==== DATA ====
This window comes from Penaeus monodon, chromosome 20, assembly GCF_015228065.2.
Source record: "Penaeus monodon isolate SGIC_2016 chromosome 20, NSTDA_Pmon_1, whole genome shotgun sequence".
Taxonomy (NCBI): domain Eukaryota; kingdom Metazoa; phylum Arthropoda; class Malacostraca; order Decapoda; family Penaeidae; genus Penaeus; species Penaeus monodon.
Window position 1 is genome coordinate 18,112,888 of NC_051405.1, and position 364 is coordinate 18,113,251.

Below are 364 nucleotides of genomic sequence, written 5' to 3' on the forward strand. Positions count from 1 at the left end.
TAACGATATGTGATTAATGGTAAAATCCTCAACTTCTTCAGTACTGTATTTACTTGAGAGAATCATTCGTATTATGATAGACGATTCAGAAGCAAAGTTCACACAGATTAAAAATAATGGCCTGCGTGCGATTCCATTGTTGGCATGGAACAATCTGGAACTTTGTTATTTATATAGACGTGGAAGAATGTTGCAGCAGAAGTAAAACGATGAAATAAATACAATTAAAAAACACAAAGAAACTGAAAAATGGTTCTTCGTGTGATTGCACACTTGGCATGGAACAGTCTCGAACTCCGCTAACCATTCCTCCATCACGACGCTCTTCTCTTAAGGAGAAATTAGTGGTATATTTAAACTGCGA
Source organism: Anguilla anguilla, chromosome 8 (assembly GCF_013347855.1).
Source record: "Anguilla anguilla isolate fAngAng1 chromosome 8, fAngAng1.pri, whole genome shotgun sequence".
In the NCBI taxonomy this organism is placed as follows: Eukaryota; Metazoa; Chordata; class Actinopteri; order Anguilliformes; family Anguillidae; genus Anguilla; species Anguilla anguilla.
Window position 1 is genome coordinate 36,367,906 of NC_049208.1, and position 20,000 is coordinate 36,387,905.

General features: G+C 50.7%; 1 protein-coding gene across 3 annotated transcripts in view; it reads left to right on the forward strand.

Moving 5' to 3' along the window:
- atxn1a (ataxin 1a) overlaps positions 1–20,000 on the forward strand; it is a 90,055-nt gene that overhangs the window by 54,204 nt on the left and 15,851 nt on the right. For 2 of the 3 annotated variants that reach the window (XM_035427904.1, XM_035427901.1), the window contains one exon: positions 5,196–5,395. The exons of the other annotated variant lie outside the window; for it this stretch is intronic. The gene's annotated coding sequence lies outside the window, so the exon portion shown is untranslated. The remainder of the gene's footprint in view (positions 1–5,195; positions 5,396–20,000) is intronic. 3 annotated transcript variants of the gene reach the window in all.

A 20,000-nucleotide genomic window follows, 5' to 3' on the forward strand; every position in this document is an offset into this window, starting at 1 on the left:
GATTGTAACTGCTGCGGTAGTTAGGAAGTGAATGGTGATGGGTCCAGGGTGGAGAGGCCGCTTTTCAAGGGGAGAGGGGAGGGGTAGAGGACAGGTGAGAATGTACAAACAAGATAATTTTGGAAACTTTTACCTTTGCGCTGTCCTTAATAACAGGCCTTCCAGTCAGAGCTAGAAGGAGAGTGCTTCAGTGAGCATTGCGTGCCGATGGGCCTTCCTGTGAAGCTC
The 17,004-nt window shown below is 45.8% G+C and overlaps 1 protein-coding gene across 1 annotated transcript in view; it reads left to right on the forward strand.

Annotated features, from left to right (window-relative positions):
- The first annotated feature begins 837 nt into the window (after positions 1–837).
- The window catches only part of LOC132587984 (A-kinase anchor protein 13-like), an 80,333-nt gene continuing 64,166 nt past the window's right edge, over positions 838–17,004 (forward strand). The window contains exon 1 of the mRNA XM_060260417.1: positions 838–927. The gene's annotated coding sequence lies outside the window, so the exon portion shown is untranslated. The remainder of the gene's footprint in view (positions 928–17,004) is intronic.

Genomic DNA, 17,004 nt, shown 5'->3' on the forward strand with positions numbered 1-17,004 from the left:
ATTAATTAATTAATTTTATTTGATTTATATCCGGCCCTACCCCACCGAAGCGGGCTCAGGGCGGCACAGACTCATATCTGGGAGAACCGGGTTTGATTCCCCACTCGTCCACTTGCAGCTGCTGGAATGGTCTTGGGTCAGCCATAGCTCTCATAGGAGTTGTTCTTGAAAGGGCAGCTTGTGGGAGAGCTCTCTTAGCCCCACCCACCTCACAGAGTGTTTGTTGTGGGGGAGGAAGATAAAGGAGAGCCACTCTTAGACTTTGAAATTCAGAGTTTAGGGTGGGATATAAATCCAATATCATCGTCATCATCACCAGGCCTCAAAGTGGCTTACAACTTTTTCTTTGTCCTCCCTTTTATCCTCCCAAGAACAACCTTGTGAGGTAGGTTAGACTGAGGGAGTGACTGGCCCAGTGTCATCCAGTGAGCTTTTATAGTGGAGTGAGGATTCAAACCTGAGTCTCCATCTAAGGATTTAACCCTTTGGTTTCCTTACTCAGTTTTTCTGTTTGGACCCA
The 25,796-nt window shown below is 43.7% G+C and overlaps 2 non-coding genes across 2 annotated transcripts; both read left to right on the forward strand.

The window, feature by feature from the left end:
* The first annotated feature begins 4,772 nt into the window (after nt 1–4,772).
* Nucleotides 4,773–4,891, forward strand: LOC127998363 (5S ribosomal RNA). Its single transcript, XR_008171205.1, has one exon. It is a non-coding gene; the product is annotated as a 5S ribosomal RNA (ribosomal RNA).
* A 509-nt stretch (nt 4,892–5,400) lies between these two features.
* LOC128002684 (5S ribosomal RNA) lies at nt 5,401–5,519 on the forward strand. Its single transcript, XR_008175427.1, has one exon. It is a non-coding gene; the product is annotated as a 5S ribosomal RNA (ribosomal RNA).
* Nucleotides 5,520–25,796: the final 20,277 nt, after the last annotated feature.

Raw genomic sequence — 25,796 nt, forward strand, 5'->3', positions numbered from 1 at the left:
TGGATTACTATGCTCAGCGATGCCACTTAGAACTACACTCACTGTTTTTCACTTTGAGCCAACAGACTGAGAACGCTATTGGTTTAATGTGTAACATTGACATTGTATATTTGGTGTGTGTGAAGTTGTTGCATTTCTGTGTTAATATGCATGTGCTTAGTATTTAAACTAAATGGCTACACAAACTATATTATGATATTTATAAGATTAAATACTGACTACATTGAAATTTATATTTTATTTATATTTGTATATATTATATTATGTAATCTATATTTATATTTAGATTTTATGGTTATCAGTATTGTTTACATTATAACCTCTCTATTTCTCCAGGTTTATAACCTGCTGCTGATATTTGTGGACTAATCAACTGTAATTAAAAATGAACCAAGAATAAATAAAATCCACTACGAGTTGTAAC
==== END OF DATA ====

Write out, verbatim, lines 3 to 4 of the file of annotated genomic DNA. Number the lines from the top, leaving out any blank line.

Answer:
Taxonomy (NCBI): domain Eukaryota; kingdom Metazoa; phylum Arthropoda; class Malacostraca; order Decapoda; family Penaeidae; genus Penaeus; species Penaeus monodon.
Window position 1 is genome coordinate 18,112,888 of NC_051405.1, and position 364 is coordinate 18,113,251.